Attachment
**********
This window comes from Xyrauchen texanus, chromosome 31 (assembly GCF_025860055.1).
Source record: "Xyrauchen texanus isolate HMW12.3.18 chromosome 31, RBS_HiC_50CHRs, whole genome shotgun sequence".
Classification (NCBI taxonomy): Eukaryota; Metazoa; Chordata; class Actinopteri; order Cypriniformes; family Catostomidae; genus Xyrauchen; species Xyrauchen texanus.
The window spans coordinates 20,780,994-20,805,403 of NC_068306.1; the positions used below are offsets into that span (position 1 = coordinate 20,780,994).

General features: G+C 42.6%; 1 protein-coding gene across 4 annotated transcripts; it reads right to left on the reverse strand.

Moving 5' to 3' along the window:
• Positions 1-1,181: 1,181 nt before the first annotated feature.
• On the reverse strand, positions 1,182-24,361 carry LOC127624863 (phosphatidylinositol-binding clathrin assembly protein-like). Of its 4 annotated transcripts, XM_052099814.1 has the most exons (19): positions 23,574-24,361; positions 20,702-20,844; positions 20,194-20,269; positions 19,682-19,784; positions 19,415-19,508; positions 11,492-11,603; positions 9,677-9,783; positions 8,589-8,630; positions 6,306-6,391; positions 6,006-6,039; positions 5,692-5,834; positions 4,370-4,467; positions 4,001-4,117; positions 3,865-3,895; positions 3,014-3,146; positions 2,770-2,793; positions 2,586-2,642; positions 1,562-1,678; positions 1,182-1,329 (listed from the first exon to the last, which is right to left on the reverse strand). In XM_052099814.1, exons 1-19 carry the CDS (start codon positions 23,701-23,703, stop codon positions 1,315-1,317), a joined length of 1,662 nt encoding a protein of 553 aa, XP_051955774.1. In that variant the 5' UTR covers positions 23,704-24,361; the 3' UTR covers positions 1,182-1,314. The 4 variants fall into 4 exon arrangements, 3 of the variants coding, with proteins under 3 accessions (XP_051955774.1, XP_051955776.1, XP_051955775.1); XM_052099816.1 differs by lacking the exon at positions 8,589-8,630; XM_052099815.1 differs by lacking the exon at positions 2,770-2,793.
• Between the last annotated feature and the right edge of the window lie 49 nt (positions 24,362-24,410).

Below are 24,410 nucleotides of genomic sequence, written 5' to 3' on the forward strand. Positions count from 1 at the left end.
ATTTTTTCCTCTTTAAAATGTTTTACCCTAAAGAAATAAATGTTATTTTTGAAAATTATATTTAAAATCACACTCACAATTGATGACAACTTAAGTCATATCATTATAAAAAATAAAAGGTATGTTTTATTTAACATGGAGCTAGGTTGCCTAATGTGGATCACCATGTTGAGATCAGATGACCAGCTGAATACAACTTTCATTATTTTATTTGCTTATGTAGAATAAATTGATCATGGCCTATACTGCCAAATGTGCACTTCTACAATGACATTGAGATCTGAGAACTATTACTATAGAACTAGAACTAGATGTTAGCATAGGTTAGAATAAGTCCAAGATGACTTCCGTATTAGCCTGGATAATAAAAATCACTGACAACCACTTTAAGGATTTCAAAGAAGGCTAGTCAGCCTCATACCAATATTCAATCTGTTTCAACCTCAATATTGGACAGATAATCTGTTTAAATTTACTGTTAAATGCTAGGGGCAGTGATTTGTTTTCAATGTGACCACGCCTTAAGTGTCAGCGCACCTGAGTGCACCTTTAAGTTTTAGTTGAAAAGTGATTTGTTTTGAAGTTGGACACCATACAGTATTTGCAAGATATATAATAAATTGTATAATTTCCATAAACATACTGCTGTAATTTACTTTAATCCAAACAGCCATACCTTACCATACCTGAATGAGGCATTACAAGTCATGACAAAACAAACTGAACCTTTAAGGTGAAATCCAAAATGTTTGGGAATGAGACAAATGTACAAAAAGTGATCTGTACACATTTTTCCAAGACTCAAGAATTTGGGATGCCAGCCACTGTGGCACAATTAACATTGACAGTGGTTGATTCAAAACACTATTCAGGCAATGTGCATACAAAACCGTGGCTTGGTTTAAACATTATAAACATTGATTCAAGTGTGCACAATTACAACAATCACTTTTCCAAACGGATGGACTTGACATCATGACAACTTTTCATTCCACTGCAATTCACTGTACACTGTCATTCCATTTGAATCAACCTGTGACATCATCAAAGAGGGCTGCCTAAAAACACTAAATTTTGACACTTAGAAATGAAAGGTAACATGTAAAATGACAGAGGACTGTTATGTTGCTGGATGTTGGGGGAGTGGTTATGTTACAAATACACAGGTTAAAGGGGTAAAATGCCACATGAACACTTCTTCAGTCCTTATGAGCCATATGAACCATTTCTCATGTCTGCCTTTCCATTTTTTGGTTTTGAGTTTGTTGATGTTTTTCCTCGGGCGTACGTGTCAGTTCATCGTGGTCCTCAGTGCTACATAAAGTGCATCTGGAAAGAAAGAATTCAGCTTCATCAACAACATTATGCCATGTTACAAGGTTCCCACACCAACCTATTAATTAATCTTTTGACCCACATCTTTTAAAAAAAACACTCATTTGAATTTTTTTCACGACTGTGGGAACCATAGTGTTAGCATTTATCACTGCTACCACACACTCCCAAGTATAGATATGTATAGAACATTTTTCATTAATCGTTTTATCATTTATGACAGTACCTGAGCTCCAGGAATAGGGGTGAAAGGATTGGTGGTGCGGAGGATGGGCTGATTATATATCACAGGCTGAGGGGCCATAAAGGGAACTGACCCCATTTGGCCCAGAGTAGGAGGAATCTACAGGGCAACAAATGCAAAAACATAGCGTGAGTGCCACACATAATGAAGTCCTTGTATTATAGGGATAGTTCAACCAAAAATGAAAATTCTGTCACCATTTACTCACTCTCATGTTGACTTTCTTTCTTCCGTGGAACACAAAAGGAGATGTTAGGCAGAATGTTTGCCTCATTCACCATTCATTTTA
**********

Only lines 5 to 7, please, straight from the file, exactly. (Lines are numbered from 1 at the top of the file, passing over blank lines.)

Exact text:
General features: G+C 42.6%; 1 protein-coding gene across 4 annotated transcripts; it reads right to left on the reverse strand.

Moving 5' to 3' along the window:
• Positions 1-1,181: 1,181 nt before the first annotated feature.